Yet this increased use of digital technology poses a greater threat when incidents occur. The Lloyd’s CRI has found that an extreme cyberattack could lead to $64.4bn of GDP@Risk in Singapore alone. In July 2018, Singapore suffered its worst cyberattack when a government health database was hacked, releasing the personal data of around a quarter of the country’s population, including the country’s Prime Minister Lee Hsien Loong.
The Singapore government, insurance regulator and industry are looking to enhance Singapore’s cyber resilience. At the 15th Singapore International Reinsurance Conference (SIRC) it was announced that the financial service regulator and the Monetary Authority of Singapore (MAS) would be launching the world’s first commercial cyber risk pool providing up to $1bn of capacity. Lloyd’s Singapore Market Presentation highlighted the role Lloyd’s is playing through its involvement with the Cyber Risk Insurance Management Programme.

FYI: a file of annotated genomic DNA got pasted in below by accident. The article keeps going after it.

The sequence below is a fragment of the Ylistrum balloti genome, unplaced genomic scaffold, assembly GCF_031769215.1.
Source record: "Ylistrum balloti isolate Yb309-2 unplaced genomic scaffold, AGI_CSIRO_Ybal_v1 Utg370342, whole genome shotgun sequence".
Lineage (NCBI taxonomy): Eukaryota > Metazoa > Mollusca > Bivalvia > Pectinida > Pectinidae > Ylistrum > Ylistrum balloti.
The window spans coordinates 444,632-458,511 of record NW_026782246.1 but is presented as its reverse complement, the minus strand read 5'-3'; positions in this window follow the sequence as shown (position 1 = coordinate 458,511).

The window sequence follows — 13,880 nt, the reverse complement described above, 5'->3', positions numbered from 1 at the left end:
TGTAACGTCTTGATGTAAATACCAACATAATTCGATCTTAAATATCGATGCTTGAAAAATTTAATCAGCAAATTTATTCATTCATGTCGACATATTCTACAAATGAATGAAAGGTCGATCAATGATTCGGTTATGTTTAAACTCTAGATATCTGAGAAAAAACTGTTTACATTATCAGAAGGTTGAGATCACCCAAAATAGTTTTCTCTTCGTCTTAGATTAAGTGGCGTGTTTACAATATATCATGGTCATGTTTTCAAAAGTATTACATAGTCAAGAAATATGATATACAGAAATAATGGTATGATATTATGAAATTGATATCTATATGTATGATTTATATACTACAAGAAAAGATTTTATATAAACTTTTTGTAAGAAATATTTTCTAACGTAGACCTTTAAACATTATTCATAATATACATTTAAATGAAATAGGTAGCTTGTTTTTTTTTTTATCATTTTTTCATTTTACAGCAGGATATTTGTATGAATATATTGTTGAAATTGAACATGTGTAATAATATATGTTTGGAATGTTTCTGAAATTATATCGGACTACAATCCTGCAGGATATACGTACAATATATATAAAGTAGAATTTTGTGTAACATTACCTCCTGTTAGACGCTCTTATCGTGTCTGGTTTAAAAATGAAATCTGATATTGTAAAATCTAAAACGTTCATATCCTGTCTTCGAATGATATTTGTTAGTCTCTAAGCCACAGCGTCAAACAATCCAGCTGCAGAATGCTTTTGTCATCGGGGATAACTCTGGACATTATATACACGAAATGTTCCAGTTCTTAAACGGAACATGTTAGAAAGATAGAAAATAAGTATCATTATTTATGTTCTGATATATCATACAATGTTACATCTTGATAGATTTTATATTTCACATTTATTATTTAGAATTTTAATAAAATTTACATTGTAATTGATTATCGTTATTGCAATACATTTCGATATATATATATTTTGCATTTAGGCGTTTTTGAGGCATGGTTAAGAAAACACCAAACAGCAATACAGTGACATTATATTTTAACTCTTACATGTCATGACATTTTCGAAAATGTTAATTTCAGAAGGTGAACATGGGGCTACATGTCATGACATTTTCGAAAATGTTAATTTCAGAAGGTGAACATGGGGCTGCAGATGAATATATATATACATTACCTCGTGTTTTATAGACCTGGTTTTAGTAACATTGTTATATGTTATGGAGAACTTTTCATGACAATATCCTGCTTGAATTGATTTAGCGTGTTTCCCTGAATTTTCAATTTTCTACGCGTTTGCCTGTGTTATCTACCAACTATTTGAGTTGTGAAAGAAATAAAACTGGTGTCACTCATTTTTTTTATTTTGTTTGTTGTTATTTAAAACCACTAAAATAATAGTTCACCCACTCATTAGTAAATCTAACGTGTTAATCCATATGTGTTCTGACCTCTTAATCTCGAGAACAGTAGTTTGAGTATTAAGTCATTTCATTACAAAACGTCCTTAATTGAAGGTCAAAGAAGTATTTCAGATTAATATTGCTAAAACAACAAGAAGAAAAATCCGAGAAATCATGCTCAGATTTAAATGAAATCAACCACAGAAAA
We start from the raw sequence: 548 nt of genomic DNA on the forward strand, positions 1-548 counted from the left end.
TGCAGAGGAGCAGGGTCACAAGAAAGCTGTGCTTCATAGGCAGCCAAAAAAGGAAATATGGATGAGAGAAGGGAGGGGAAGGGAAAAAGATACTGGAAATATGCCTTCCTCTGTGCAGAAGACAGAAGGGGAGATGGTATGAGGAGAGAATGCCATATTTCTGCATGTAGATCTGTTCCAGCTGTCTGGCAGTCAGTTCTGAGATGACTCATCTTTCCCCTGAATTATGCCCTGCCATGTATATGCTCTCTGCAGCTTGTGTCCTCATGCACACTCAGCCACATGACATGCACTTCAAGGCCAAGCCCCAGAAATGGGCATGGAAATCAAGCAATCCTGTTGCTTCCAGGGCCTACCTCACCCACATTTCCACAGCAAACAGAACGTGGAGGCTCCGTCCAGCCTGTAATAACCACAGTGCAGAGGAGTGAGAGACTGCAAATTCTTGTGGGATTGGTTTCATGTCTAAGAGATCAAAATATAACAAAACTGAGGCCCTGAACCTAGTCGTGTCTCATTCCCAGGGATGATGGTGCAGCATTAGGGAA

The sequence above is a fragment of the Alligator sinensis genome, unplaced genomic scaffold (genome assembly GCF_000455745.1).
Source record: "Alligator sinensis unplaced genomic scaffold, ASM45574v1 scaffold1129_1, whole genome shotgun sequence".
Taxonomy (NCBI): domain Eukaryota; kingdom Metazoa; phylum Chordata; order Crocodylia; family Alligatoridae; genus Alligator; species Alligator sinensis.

The industry collaboration spearheaded by the MAS and the Nanyang Technological University, with insurance industry involvement from Lloyd’s, Aon, MSIG, SCOR & TransRe, is helping move this agenda forward. As part of this, Lloyd’s and Cambridge University have committed to producing 2 cyber loss scenarios: Global Infection by Contagious Malware (Launch Q1 2019) & Port Management Cyber-Attacks (Launch Q3 2019).
Understanding and mitigating the risks faced by Asian cities is important to communities, the region and global prosperity, with the Lloyd’s CRI finding that APAC cities face a total of $241.3bn of GDP@Risk annually. Insurance and reinsurance have a key role to play by helping governments, corporates and communities improve resilience to these risks, reducing economic impacts, and speeding up recovery post disaster. Efforts to close Asia’s significant insurance gap, combined with innovative efforts to build more resilient and interconnected cities, will be an enabler for Asia’s continued growth.